McGraw wins case, starts drunk driving campaign

John O'Brien Sep. 12, 2007, 7:38pm


CHARLESTON, W. Va. - It took less than two months for West Virginia Attorney General Darrell McGraw's case against a heating and cooling company to end in his favor.

Wednesday, McGraw announced a $16,000 judgment entered against Edwin Burns and ET Burns Mechanic Corp., doing business as Harper's Heating and Cooling.

McGraw alleged that the company, which was formerly located in St. Albans, did not install heating and air conditioning units even though it was being paid to do so. Burns also failed to repair units still under warranty, McGraw said.

"Consumers deserve to receive the goods for which they have paid in all cases," McGraw said. "In this case, consumers were deprived of air conditioning during the extremely hot summer."

McGraw had also charged that the company did not provide a certificate of assumed name with the Kanawha County clerk.

Monday, McGraw announced a radio campaign that targets drunk driving and underage drinking. The quote in his press release is nearly identical to quotes found in releases by Washington Attorney General Rob McKenna and South Dakota Attorney General Larry Yong. Only the states in the quote are different.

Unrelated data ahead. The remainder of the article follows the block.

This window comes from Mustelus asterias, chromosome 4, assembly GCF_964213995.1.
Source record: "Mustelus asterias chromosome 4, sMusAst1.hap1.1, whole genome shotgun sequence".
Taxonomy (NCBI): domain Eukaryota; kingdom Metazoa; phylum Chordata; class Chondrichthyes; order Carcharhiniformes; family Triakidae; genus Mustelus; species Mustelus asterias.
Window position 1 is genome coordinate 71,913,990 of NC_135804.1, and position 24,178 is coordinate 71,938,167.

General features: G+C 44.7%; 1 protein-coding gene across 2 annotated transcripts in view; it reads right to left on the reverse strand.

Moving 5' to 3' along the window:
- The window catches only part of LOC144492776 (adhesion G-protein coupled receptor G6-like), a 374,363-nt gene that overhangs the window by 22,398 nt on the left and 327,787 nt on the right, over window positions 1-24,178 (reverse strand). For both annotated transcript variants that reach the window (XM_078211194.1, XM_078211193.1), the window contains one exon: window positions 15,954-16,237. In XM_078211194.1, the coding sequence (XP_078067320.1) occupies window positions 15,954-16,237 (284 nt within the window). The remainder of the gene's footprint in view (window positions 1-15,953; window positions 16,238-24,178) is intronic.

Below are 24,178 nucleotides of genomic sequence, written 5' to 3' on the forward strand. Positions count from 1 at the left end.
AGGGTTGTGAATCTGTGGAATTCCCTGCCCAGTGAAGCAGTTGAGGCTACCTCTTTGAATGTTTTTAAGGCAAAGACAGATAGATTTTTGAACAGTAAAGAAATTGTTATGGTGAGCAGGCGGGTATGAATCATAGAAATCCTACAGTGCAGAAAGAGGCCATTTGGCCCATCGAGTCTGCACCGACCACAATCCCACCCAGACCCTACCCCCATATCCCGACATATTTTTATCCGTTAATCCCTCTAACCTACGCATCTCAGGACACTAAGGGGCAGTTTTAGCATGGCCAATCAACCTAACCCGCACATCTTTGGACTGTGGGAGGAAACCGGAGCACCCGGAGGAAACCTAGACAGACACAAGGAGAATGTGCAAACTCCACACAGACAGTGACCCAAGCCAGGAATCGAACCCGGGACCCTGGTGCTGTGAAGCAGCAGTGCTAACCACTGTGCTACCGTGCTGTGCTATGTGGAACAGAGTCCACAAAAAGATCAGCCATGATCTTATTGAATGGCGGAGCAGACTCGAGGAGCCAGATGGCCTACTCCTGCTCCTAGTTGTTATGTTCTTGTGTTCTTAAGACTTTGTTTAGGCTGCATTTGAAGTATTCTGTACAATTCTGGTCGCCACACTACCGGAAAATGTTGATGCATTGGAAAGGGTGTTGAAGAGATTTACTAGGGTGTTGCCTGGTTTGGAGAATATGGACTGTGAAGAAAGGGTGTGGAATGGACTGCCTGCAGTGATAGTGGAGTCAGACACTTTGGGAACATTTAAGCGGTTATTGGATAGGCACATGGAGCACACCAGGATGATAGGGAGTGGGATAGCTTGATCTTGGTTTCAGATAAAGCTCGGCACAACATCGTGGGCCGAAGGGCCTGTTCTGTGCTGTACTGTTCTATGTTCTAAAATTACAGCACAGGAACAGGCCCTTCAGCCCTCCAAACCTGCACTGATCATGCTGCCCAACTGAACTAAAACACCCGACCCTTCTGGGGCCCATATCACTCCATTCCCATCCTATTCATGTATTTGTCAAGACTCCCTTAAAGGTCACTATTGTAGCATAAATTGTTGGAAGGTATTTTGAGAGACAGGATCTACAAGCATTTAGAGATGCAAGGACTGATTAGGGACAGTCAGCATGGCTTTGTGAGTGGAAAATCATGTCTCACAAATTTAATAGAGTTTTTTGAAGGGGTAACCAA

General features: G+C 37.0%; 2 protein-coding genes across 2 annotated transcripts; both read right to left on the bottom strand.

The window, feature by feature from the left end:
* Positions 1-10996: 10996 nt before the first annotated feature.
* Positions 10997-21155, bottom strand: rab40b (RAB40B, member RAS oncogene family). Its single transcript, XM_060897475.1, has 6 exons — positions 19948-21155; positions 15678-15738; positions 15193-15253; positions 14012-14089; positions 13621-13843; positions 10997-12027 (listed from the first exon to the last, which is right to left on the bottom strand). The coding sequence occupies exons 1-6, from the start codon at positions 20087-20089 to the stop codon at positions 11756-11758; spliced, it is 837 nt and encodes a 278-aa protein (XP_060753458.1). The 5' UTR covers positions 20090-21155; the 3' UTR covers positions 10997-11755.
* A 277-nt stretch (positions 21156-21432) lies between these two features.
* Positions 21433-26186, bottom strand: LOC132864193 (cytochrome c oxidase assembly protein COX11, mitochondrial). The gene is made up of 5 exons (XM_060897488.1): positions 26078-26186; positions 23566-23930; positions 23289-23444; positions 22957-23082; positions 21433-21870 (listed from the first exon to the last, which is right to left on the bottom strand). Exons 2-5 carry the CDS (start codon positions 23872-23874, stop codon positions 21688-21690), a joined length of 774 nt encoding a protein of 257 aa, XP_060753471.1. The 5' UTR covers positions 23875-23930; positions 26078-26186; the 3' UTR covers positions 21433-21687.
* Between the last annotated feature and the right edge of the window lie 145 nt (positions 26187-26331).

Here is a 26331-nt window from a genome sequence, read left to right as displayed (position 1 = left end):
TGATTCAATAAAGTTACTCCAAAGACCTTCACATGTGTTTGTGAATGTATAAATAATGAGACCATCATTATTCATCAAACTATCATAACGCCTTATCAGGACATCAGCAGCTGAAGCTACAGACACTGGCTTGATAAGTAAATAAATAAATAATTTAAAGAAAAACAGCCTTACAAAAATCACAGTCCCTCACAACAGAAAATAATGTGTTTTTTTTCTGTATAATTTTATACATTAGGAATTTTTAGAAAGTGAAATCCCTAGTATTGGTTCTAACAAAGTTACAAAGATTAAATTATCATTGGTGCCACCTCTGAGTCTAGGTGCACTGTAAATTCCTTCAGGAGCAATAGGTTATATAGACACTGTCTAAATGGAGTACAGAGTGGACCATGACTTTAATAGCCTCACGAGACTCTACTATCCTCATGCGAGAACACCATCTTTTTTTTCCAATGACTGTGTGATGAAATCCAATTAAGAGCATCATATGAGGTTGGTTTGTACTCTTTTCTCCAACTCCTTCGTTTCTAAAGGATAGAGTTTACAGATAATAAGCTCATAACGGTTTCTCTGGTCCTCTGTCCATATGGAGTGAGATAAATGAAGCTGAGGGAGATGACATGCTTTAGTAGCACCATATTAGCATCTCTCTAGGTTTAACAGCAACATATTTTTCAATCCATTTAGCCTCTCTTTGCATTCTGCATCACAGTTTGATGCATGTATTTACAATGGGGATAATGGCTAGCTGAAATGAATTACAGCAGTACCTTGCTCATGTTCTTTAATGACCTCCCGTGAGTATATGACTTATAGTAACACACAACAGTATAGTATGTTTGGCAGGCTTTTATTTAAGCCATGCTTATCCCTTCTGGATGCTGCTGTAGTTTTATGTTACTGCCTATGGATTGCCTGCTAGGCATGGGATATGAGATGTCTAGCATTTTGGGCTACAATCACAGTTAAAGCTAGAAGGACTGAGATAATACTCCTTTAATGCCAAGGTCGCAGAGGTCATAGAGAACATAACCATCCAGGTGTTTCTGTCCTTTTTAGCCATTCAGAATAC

"The fact is, drunk-driving crashes are 100 percent preventable," McGraw said. "This initiative reminds adults that we all play a part in preventing drunk driving and that one of the easiest and most effective ways to do that is by designating a driver. By doing so, West Virginians are joining the millions of adults nationwide who have been or have used a designated driver."

McGraw also noted that state drunk-driving fatalities are down 19 percent since 2000. The timing of the campaign coincides with the start of school, and 30-second radio announcements will be aired more than 2,000 times.

"With school back in session, now is the perfect time for parents to talk with their teens about drinking," McGraw said, as did Long and McKenna.

"Parents have a tremendous influence on their teens' decisions about whether or not to drink. By communicating openly and honestly, setting a good example, and not providing alcohol for their teens or their teens' friends, parents play a critical role in preventing underage and abusive drinking among students."

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